Build no doctrine on just one or two verses. Get all the Bible verses on a subject. Remember the fence post principle.

With just one fence post, you have no idea which way the fence is going to go. With two, you have a line and get a clearer picture. When you get 10, 20, 30 fence posts, there is absolutely no doubt where that fence is pointing, then you have clear truth. Each Bible text on a subject is a fence post, you must look at all of them together to get the clearest picture of where the fence points. (see Isaiah 28:9-10)

Use the right tools.

Every good Bible student should have a concordance. One example is Strong's Exhaustive Concordance. A commentary can be helpful, but always remember it is only the opinion of a man (or woman). If you come across something in a commentary that is out of line with Scripture, the Bible gives advice: "Cease listening to instruction, my son, that will lead you to stray from the words of knowledge" (Proverbs 19:27)

One helpful tool while studying the Bible is an idea from Mark Finley. He uses the acronym VIM. As in, "study the Bible with vim and vigor."
"V" stands for visualization. As you read the stories in the Bible, visualize them in your head, try to paint a vivid picture in your mind of what is going on.
"I" is for identification. What would it have been like if I was one of the characters in the story. What would I be thinking or feeling, hearing or seeing.
"M" stands for meditation. Really think about what the story means. What truths can we learn from the story, and how can I apply it to my life.

Be willing to follow whatever God reveals to you.

"If anyone wants to do His will, he shall know concerning the doctrine, whether it is from God or whether I speak on My own authority" (John 7:17)

Some of these ideas are from Shawn Boonstra's booklet, The Sword of the Spirit, thanks to It Is Written.

Saturday, January 10, 2009


I think it's kind of funny that there are those in other churches who think of Adventists as "sheep-stealers," because such a large portion of those who become Adventists come from other churches. But I don't think you can blame an Evangelist for simply teaching Bible truth. If they want to be mad at someone, they'd have to be mad at God. For He is the author of the Bible and it's truths, not the Evangelists who proclaim it.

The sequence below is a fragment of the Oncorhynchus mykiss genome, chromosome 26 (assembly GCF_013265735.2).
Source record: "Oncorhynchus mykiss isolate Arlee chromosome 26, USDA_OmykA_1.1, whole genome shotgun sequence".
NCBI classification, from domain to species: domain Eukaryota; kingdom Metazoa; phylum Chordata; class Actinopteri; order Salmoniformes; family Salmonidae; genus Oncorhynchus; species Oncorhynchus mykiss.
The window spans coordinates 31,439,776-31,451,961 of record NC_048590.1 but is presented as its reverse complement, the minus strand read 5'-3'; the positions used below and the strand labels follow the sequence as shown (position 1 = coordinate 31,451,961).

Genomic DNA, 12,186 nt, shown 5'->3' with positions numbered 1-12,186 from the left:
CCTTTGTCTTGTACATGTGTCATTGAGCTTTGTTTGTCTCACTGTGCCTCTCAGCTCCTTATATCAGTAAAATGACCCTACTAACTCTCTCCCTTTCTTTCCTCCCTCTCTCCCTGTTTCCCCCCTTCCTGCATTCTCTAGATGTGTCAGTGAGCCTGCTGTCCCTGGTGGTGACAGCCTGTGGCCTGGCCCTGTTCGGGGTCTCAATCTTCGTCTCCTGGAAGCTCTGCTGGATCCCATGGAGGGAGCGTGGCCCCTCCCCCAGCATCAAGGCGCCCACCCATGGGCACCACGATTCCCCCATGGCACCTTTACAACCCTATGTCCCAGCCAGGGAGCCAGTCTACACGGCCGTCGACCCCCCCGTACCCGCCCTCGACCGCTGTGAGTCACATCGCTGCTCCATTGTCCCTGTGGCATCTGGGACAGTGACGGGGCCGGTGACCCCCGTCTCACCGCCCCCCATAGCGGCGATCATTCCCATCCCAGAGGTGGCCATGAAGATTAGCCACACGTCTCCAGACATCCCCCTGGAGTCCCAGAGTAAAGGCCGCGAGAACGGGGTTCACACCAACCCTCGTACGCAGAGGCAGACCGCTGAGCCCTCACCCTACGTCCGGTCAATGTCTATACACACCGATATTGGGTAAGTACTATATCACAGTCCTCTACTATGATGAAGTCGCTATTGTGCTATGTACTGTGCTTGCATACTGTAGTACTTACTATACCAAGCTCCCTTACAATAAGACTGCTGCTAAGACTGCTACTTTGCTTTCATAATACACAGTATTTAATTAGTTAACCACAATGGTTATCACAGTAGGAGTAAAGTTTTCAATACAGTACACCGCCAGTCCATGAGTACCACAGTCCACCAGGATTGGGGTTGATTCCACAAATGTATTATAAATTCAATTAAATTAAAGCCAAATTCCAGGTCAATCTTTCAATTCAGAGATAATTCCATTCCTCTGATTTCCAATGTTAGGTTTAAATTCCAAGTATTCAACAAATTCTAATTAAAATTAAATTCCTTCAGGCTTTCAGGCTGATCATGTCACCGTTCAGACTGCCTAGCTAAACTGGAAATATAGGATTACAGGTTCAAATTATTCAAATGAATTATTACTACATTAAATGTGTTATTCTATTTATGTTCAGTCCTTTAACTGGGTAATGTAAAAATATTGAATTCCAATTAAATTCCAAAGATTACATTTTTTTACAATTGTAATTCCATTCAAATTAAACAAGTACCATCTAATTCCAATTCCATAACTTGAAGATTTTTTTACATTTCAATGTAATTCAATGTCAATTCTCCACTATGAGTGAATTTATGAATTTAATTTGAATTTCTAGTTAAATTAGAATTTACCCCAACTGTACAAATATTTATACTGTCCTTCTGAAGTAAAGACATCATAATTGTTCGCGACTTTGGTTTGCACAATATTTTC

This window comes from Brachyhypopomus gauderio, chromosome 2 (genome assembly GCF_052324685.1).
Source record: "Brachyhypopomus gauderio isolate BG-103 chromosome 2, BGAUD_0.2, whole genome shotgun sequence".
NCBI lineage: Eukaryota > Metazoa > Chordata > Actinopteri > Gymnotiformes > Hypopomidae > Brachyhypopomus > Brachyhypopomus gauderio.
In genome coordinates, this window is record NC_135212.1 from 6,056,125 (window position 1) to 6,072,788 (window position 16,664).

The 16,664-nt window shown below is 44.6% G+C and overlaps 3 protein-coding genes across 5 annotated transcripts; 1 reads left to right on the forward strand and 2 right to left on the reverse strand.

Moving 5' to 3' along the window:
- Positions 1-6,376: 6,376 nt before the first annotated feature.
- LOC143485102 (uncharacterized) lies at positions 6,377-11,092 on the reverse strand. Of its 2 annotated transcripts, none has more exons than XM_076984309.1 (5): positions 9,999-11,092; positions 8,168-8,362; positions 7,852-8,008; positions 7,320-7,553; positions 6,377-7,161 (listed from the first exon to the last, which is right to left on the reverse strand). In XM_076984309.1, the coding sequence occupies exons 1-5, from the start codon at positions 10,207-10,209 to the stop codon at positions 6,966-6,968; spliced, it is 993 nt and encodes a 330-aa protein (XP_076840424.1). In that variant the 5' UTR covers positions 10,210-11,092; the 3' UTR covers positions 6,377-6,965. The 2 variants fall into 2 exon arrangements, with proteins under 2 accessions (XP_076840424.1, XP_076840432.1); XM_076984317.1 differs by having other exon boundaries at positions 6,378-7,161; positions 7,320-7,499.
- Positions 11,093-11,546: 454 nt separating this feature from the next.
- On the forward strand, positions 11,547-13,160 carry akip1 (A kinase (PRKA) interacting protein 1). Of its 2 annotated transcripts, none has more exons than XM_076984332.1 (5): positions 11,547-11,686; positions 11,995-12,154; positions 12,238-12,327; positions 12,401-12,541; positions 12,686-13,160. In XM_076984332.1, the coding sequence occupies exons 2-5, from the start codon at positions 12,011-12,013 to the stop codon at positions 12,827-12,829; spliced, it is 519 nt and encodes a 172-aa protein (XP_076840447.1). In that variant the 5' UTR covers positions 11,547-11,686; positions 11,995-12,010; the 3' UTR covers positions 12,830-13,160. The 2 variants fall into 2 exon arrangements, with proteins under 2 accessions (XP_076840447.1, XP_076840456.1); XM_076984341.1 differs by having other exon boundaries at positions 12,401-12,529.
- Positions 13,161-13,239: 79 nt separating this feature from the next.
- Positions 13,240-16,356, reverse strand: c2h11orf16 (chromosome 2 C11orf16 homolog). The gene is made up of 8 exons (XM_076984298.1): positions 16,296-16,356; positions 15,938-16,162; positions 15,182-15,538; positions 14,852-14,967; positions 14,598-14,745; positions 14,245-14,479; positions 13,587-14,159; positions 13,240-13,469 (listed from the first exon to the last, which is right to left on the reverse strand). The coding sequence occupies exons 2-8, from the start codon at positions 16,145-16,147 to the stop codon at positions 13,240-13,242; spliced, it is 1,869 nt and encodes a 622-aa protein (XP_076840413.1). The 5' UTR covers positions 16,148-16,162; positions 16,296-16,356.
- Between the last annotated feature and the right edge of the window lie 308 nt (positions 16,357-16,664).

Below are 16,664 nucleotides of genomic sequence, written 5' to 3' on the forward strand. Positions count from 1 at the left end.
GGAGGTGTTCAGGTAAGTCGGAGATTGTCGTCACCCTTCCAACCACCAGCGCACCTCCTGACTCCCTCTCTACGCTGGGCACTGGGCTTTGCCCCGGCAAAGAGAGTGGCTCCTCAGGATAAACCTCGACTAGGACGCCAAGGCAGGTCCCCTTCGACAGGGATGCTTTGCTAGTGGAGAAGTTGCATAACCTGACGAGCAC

I heard a Pastor tell a story once that went something like this:

One day a Pastor from another church came up to me and said, "Stop giving Mr. and Mrs. Smith Bible studies! They are my members!"

To this I replied, "With all due respect, as long as they continue asking for Bible studies, I will give them."

This really made the other Pastor mad. He said, "Oh yeah? Well maybe I'll start giving Bible studies to your members!"

I just smiled and answered, "That's certainly OK with me."

So this Pastor started giving Bible studies to a couple from my congregation. A few weeks later I ran into him again and asked, "How are the Bible studies going?"

"We're not having the Bible studies anymore." He replied.

"Why not?" I inquired.

He answered sheepishly, "Your members know their Bibles too well."

And so it is, if we build our house on the Rock, though the rain falls and the wind blows, yet your house will stand.

Wednesday, January 7, 2009

Strife and Fighting